think with your pencil
finding unique design solutions through human-centered, tactile problem-solving
In our current digital age, there is a virtually unlimited library of visual resources that can serve as convenient design solutions. The Internet is filled with un-vetted design appropriation which can result in students’ lack of unique creative problem-solving. With unending design tutorials, blogs, and inspiration sites, there is less creative thinking taking place. Creative processes have evolved with a stronger focus on final results and production rather than original exploration and “hands-on” development. When asked, students often replied that they lacked opportunities to explore sketching as a developed skill due to time restraints and polished, realistic expectations (Jonson). With this switch we see a lack of tactile problem-solving, and, in turn, a decline in creative thinking, a degeneration of the creative process, and a loss of originality in design solutions.
Through the past few decades, the educational system has seen an increase in technology, yet a decrease in hand skill. Many designers believe(d) their educational and professional experiences of drawing greatly contributed to their store of visual memory and their visual literacy. This influenced their capacity to see appropriate visual references for particular jobs, and also their responsiveness to sources of inspiration (Schenk 102). The goal of this research is to better understand the creative process and how technology can advance graphic design when used in tandem with human-centered, tactile problem-solving.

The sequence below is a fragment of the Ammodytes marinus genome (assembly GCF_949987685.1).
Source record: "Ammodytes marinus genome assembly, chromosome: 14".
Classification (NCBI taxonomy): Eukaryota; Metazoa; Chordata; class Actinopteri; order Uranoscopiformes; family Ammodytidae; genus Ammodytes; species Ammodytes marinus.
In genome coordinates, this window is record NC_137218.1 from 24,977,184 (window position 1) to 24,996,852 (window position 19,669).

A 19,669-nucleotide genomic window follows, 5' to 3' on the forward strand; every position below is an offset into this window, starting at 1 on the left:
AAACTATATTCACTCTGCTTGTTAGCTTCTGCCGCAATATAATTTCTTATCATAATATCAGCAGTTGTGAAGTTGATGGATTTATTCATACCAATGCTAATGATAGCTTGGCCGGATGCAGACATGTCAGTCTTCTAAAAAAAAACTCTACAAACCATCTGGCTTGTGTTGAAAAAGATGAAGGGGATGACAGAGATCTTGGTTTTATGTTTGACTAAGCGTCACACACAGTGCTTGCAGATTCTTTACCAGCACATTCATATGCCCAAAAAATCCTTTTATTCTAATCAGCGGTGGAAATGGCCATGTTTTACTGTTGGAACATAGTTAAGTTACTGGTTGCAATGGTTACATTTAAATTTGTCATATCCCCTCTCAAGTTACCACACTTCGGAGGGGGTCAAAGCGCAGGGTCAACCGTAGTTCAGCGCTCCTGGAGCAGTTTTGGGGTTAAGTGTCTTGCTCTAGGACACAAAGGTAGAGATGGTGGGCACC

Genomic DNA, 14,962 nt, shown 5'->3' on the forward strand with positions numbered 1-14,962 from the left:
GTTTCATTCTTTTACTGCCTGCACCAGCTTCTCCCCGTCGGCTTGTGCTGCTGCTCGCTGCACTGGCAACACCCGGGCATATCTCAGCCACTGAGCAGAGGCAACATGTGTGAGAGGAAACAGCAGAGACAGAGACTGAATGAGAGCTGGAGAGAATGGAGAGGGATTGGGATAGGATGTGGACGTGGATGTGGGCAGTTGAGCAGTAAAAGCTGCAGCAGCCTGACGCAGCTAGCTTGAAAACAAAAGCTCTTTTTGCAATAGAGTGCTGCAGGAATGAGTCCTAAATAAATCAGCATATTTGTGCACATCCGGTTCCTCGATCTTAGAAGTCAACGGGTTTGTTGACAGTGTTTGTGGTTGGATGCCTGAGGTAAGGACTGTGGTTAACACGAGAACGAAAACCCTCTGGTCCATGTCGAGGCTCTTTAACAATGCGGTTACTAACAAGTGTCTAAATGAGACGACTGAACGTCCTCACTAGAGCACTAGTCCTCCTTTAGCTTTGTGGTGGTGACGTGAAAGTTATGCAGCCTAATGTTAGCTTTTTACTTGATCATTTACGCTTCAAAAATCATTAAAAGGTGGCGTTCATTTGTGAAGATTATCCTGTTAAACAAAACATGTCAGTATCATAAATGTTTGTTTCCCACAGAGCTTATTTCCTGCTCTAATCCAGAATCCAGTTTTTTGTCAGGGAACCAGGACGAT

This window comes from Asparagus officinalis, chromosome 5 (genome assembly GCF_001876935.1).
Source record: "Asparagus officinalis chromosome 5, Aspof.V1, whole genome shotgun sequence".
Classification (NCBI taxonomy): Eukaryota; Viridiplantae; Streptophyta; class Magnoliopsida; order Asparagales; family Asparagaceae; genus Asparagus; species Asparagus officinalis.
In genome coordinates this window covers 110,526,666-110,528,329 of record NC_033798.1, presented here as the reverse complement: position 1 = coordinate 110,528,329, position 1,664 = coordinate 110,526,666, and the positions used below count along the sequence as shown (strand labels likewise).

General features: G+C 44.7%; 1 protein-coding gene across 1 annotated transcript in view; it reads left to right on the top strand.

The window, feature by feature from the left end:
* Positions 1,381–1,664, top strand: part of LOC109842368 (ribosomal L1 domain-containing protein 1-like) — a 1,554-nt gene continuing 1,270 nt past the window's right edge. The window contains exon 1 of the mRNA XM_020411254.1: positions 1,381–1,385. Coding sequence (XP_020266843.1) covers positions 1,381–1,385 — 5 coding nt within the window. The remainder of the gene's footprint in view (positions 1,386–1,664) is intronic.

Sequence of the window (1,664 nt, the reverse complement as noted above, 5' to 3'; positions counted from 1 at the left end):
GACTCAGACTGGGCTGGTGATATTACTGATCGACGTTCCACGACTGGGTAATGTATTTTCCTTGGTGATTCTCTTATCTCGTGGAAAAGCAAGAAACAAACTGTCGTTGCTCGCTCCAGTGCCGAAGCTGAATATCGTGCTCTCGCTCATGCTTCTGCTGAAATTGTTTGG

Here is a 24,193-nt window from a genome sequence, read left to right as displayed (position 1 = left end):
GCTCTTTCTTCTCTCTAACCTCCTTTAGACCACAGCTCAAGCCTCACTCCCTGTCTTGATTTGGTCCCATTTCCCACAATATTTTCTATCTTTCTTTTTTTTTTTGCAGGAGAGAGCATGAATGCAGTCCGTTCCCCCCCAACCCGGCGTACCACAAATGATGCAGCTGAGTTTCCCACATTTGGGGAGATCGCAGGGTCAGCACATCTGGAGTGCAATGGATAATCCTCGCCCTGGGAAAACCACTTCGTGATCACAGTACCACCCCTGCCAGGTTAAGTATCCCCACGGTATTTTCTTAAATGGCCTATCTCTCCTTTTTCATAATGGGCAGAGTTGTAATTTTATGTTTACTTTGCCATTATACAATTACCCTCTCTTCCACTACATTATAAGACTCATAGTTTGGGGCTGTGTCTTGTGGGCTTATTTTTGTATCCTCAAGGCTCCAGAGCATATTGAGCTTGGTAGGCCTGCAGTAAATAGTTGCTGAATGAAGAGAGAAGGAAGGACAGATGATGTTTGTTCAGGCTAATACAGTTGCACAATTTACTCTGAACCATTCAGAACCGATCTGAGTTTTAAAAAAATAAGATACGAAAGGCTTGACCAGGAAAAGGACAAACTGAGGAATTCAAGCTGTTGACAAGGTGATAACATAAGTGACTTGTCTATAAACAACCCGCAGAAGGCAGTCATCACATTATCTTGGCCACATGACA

This study will explore ways to help designers understand the power of human-centered interaction, develop physical tools and practices, and reemphasize those practices into their exploration and creative processes. Thinking with one’s hands has many benefits—creativity, holistic and cognitive development, retention, and, in most cases, self-respect. Research indicates that physically sketching with a pencil and paper enables designers to explore ideas freely without limitations or boundaries in the early stage of design (Lipson and Shpitalni 2000). Drawing enables multiple ways of processing material through visualization—figuring out how to draw by visualizing the idea, experiencing the physicality of seeing that idea come to life, then assessing the successfulness of the solution (Stillman).